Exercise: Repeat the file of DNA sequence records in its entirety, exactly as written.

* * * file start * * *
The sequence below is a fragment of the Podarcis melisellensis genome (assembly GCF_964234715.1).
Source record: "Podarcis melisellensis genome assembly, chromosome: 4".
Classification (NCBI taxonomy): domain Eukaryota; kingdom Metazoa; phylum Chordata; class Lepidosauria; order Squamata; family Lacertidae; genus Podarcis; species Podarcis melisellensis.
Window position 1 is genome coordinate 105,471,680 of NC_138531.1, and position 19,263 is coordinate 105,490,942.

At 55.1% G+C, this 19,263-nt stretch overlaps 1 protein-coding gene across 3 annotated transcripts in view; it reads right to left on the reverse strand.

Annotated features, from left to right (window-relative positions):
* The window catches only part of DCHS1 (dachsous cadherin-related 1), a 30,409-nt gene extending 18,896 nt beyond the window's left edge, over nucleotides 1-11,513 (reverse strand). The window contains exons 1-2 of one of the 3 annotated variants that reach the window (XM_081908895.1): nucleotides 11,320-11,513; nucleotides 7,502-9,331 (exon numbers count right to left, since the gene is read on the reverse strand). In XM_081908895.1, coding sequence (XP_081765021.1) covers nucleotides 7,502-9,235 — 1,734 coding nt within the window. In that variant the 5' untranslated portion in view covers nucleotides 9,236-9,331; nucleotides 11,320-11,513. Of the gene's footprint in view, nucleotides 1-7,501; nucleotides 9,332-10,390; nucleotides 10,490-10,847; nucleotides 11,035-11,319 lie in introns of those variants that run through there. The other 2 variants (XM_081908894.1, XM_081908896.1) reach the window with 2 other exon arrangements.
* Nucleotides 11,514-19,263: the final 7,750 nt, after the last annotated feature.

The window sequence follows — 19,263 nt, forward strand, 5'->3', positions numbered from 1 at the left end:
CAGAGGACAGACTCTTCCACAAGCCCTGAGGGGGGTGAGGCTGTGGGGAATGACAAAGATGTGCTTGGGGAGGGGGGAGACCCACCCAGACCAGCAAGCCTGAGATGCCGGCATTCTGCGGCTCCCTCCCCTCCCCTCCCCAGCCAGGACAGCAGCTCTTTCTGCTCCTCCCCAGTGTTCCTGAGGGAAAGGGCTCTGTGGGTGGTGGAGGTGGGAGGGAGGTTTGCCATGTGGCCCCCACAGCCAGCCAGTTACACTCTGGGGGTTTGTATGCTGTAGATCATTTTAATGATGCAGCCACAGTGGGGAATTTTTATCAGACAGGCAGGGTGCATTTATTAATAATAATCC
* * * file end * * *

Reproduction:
The sequence below is a fragment of the Podarcis melisellensis genome (assembly GCF_964234715.1).
Source record: "Podarcis melisellensis genome assembly, chromosome: 4".
Classification (NCBI taxonomy): domain Eukaryota; kingdom Metazoa; phylum Chordata; class Lepidosauria; order Squamata; family Lacertidae; genus Podarcis; species Podarcis melisellensis.
Window position 1 is genome coordinate 105,471,680 of NC_138531.1, and position 19,263 is coordinate 105,490,942.

At 55.1% G+C, this 19,263-nt stretch overlaps 1 protein-coding gene across 3 annotated transcripts in view; it reads right to left on the reverse strand.

Annotated features, from left to right (window-relative positions):
* The window catches only part of DCHS1 (dachsous cadherin-related 1), a 30,409-nt gene extending 18,896 nt beyond the window's left edge, over nucleotides 1-11,513 (reverse strand). The window contains exons 1-2 of one of the 3 annotated variants that reach the window (XM_081908895.1): nucleotides 11,320-11,513; nucleotides 7,502-9,331 (exon numbers count right to left, since the gene is read on the reverse strand). In XM_081908895.1, coding sequence (XP_081765021.1) covers nucleotides 7,502-9,235 — 1,734 coding nt within the window. In that variant the 5' untranslated portion in view covers nucleotides 9,236-9,331; nucleotides 11,320-11,513. Of the gene's footprint in view, nucleotides 1-7,501; nucleotides 9,332-10,390; nucleotides 10,490-10,847; nucleotides 11,035-11,319 lie in introns of those variants that run through there. The other 2 variants (XM_081908894.1, XM_081908896.1) reach the window with 2 other exon arrangements.
* Nucleotides 11,514-19,263: the final 7,750 nt, after the last annotated feature.

The window sequence follows — 19,263 nt, forward strand, 5'->3', positions numbered from 1 at the left end:
CAGAGGACAGACTCTTCCACAAGCCCTGAGGGGGGTGAGGCTGTGGGGAATGACAAAGATGTGCTTGGGGAGGGGGGAGACCCACCCAGACCAGCAAGCCTGAGATGCCGGCATTCTGCGGCTCCCTCCCCTCCCCTCCCCAGCCAGGACAGCAGCTCTTTCTGCTCCTCCCCAGTGTTCCTGAGGGAAAGGGCTCTGTGGGTGGTGGAGGTGGGAGGGAGGTTTGCCATGTGGCCCCCACAGCCAGCCAGTTACACTCTGGGGGTTTGTATGCTGTAGATCATTTTAATGATGCAGCCACAGTGGGGAATTTTTATCAGACAGGCAGGGTGCATTTATTAATAATAATCC